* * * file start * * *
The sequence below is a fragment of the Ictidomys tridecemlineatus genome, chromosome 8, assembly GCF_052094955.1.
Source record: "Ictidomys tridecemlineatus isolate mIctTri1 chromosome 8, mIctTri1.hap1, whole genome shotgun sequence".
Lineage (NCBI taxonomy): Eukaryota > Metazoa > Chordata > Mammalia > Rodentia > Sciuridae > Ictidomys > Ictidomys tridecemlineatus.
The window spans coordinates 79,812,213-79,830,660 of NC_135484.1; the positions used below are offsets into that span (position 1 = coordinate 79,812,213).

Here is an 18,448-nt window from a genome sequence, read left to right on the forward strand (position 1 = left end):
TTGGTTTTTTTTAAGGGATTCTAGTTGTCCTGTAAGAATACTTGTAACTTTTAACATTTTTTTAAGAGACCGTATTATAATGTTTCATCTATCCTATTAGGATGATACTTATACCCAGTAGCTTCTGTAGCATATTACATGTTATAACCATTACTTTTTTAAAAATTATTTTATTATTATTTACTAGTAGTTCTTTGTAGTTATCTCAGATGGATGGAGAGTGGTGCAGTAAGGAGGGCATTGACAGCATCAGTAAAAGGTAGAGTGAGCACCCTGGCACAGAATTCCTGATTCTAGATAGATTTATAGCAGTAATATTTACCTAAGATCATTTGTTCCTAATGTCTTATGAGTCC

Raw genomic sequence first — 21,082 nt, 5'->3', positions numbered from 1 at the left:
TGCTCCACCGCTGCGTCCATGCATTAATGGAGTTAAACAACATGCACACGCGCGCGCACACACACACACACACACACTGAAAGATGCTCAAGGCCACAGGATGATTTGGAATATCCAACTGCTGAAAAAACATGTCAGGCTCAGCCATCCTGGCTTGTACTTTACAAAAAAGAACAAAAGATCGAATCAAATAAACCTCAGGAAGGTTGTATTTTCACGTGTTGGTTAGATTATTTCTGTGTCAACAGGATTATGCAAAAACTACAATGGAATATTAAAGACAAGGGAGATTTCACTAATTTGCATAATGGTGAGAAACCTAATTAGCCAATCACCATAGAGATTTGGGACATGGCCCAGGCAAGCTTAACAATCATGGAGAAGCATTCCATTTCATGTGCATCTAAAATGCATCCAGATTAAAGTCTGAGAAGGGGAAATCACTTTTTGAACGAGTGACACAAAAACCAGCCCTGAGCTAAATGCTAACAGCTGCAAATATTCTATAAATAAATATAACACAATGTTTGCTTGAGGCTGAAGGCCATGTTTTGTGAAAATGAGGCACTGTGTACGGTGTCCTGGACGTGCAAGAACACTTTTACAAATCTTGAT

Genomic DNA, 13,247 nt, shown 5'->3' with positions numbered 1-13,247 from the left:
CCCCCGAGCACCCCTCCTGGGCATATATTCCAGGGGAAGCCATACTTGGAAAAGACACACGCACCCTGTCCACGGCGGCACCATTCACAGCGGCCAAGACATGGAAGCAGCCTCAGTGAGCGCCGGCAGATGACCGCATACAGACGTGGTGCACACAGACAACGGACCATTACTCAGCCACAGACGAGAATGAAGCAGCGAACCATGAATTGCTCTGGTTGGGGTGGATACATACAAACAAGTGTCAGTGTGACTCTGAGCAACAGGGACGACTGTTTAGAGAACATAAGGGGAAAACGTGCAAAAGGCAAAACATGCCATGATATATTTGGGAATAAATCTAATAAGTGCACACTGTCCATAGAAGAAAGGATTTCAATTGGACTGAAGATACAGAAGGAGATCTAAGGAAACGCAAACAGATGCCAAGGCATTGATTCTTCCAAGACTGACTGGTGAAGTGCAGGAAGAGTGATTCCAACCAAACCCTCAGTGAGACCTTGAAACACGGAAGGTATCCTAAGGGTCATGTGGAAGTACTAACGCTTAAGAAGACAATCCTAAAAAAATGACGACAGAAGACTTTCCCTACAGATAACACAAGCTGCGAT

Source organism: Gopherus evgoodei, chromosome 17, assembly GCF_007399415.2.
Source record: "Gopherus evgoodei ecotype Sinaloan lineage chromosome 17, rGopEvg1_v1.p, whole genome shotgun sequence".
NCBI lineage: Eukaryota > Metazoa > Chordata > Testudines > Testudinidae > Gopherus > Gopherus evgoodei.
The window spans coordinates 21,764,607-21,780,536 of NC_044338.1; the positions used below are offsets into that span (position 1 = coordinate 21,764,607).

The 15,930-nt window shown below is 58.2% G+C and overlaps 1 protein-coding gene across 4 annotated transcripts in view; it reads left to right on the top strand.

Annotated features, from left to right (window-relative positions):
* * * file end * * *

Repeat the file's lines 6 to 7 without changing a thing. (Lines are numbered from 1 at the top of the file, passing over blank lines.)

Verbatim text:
TTGGTTTTTTTTAAGGGATTCTAGTTGTCCTGTAAGAATACTTGTAACTTTTAACATTTTTTTAAGAGACCGTATTATAATGTTTCATCTATCCTATTAGGATGATACTTATACCCAGTAGCTTCTGTAGCATATTACATGTTATAACCATTACTTTTTTAAAAATTATTTTATTATTATTTACTAGTAGTTCTTTGTAGTTATCTCAGATGGATGGAGAGTGGTGCAGTAAGGAGGGCATTGACAGCATCAGTAAAAGGTAGAGTGAGCACCCTGGCACAGAATTCCTGATTCTAGATAGATTTATAGCAGTAATATTTACCTAAGATCATTTGTTCCTAATGTCTTATGAGTCC

Raw genomic sequence first — 21,082 nt, 5'->3', positions numbered from 1 at the left: